Purim: From Terror to Triumph

Posted on March 20, 2019

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By David Ettinger

Note: The Jewish holiday of Purim is today and tomorrow. As some of you know, I have been a longtime writer for the Christian magazine “Zion’s Fire.” Posted here are the final 576 words of my very long article of 3,708 words on the Book of Esther in the current issue. If you are interested in the entire article, you may download the Word document just below this paragraph. In the meantime, thank you for reading this abbreviated version!


The Legacy of Triumph beyond Mordecai

A holiday is born: Sadly, the history of the Jewish people has been one wrought with tragedy, trepidation, and trauma. But for one shining moment, they were given the opportunity to rejoice following an overwhelming triumph. So great was the victory that it was declared that a holiday – Purim – be created to honor the triumph (Esther 9:31).

A holiday is commemorated: Today, 2,500 years later, the Jewish community worldwide still celebrates Purim. The traditional date for Purim is Adar 14 for all but those living in Jerusalem, who celebrate the festival one day later because the Jews of Shushan needed one extra day to destroy their enemies (Esther 9:13). On modern calendars, Purim generally falls in late February or early-to-mid March.

A holiday is celebrated: Of all the Jewish holidays, Purim is the most festive, involving parties, masquerades, parodies, plays, food baskets, and festive meals. On Purim morning, the Migillah, or Scroll, of Esther is read in the synagogue. Children, and sometimes adults, attend synagogue in costume, dressed as one of the various Purim “characters”: Esther, Mordecai, Haman, or Ahasuerus. Later in the day, food baskets are sent to relatives, and donations are made to various charities. I have fond memories of Purim from my days growing up in a Jewish home.

A holiday is respected: For those who appreciate the importance of Purim, there is the Fast of Esther. On the 13th day of Adar, one day before Purim, some Jews observe a fast day in memory of Esther, who asked the Jews of Shushan to fast for three days before she approached the king.

Conclusion: Behind the Scenes
One missing name: Esther is the only book of the Bible which does not mention the name of God, the Law, and the sacrifices and offerings. And while fasting is mentioned, prayer is not. These omissions seem to fit the lifestyle of the Jews who resided in the Persian Empire. They lived secular lives outside of God’s will. Does this mean the Lord was not in any way connected to the events of the book of Esther? Absolutely not! The Lord was there every step of the way, orchestrating it all behind the scenes. In Hebrew, this is called Hester Panim, the hidden face of God.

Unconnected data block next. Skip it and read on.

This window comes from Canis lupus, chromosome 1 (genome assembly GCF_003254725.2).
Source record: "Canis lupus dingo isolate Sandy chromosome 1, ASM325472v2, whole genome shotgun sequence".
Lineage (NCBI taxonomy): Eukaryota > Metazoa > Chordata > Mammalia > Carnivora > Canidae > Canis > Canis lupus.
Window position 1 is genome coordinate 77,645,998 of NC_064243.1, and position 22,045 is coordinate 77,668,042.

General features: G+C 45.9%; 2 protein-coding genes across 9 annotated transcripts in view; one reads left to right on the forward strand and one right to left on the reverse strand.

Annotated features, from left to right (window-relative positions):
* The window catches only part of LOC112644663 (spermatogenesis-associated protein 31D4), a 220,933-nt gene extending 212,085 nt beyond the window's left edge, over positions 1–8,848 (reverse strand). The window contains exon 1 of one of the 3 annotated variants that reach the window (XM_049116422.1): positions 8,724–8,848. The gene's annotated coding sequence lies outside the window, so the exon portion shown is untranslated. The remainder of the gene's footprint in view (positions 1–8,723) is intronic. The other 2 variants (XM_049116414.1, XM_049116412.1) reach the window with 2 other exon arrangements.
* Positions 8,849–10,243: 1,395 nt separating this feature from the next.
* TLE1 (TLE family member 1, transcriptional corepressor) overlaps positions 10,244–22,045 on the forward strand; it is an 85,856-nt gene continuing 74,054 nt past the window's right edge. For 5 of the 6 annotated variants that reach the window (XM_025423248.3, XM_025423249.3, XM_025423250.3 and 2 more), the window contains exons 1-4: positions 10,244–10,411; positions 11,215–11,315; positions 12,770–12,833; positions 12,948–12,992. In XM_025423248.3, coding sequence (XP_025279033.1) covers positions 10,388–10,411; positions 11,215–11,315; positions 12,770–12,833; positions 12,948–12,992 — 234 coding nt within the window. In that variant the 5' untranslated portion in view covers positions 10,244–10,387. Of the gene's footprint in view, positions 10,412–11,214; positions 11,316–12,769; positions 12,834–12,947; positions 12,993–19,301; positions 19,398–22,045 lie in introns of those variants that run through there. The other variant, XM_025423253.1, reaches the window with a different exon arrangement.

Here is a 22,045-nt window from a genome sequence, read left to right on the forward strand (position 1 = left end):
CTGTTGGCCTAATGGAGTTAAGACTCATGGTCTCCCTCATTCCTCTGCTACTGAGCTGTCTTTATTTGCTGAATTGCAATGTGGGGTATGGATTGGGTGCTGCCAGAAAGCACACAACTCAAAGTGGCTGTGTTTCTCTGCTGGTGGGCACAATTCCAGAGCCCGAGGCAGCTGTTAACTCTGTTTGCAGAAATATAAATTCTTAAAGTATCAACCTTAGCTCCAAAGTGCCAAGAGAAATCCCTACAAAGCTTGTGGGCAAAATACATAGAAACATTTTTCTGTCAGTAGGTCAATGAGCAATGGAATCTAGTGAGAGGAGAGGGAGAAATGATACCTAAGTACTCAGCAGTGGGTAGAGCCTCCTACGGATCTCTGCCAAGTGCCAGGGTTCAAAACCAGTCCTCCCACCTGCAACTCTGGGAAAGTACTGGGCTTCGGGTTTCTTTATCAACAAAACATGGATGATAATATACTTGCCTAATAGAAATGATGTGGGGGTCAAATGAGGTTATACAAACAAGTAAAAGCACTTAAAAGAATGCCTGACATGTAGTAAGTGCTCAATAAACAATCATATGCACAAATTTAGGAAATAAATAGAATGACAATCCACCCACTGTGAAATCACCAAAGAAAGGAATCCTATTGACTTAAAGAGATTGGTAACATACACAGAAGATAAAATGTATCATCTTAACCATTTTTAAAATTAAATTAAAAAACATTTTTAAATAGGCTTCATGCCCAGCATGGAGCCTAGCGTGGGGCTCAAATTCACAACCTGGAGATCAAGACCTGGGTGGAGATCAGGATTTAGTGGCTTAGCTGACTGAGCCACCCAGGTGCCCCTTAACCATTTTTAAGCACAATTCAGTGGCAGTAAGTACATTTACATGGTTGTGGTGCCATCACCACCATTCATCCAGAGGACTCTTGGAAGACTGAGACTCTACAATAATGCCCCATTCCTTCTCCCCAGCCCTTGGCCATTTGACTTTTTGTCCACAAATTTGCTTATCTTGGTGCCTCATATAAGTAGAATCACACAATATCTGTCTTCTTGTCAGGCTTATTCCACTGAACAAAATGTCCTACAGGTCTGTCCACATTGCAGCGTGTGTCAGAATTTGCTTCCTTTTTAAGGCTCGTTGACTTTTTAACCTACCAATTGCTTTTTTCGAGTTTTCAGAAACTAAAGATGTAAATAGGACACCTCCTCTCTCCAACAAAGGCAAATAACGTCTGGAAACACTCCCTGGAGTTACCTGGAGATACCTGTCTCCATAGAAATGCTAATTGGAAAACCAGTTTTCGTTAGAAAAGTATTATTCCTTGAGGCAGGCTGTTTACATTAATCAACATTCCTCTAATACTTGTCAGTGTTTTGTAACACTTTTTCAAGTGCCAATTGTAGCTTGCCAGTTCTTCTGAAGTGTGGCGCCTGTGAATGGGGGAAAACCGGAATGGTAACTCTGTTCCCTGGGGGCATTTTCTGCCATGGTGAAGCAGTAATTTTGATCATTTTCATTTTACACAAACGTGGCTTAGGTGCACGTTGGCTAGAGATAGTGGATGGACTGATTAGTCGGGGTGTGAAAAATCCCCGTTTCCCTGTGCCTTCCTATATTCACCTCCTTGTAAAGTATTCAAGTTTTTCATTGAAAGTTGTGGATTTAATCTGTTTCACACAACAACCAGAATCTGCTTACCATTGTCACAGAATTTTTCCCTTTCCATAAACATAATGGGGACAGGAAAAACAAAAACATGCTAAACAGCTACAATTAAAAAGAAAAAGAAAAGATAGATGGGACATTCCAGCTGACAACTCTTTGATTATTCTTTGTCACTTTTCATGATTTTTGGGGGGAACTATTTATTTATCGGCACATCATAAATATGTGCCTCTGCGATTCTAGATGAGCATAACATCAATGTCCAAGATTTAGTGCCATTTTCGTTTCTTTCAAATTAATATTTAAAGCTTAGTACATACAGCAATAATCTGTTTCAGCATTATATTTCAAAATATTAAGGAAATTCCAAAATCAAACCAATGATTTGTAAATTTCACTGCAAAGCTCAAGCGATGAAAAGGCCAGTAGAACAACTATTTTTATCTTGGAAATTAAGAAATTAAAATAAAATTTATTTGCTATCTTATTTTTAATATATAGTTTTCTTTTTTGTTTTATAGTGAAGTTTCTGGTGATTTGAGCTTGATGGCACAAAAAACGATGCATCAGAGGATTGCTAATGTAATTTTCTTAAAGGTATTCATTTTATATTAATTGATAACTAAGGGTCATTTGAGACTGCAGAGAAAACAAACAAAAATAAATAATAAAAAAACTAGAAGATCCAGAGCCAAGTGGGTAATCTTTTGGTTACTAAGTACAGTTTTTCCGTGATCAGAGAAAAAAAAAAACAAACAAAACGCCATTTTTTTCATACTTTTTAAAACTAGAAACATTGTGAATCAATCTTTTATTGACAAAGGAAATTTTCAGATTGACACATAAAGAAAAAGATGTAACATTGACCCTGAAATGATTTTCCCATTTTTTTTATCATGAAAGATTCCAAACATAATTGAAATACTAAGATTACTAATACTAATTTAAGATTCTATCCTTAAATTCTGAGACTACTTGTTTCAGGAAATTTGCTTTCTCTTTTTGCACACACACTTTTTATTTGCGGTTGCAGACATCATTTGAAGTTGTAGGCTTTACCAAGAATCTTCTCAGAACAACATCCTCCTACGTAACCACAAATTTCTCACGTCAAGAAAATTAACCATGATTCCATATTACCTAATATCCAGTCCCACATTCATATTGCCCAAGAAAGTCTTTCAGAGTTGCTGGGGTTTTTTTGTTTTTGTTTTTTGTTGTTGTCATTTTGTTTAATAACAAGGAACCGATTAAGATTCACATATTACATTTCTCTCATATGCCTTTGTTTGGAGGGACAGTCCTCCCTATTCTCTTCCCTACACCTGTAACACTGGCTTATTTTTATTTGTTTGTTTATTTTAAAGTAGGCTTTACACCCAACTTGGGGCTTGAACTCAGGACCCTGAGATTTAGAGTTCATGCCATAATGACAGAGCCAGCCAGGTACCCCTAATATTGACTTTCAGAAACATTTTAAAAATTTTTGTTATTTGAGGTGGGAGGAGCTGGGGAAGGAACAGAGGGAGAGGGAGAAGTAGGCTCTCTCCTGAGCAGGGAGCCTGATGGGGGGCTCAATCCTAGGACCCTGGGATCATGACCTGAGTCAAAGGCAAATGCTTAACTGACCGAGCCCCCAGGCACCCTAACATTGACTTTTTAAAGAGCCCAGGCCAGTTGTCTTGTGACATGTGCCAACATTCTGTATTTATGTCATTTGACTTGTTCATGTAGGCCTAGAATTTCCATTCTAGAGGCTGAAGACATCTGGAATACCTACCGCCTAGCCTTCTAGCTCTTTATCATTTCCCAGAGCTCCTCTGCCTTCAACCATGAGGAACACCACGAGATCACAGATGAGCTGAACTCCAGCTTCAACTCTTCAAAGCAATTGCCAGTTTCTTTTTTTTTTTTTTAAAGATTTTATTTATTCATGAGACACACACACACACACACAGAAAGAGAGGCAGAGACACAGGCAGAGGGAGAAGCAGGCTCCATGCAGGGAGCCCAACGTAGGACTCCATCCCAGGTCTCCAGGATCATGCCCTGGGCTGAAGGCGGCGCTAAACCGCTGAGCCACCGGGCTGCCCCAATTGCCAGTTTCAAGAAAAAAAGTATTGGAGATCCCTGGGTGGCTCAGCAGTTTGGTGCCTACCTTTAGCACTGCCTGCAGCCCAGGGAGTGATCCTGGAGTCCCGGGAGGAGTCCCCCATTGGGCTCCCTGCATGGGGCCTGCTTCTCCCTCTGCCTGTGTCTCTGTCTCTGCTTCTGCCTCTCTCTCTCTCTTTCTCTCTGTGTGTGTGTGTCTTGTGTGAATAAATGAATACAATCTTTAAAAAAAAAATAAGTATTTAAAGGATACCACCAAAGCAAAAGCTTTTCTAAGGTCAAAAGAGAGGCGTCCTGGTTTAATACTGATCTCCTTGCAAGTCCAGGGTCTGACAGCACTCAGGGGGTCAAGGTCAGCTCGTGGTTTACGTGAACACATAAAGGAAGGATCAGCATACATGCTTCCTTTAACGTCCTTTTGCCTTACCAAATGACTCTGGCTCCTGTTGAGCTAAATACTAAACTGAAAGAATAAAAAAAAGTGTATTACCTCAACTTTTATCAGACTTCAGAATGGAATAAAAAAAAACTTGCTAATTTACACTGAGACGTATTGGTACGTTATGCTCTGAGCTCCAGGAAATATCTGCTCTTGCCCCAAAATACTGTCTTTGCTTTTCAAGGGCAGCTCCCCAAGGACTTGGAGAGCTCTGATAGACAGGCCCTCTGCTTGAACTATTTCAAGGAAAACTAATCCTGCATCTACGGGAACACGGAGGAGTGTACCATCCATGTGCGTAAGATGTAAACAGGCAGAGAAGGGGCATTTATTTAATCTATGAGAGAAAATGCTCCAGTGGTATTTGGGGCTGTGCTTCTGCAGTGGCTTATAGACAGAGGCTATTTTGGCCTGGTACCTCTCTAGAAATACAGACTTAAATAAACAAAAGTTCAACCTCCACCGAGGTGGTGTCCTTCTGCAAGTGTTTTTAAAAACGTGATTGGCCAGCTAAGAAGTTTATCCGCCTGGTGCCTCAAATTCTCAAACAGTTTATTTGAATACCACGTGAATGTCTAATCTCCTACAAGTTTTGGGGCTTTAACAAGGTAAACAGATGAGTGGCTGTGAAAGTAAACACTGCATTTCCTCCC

One Sovereign God: By the time the Book of Esther was written in about 465 B.C., the majority of the Jewish people had already been in exile for 120 years. Many may have forgotten about God, but He certainly did not forget about them. When the threat of extinction came, the Lord saved His people according to a promise He had made to them decades earlier: “But as for you, O Jacob My servant, do not fear, nor be dismayed, O Israel! For, see, I am going to save you from afar, and your descendants from the land of their captivity; And Jacob will return and be undisturbed and secure, with no one making him tremble” (Jeremiah 46:27).

One clear reminder: If there is one lesson to be learned from Purim and the Book of Esther, it is this: Though men and women appear to control their destiny, it is in reality God who determines the fate of humanity and nations. It is He who engineered 1) the deposing of Vashti and the installation of Esther as queen; 2) the rise of Mordecai and fall of Haman; and 3) the destruction of Israel’s enemies and survival of the Jewish people.

And just as God was there every step of the way for His chosen people Israel, so is He here today every step of the way for those who love, worship, and revere Him!

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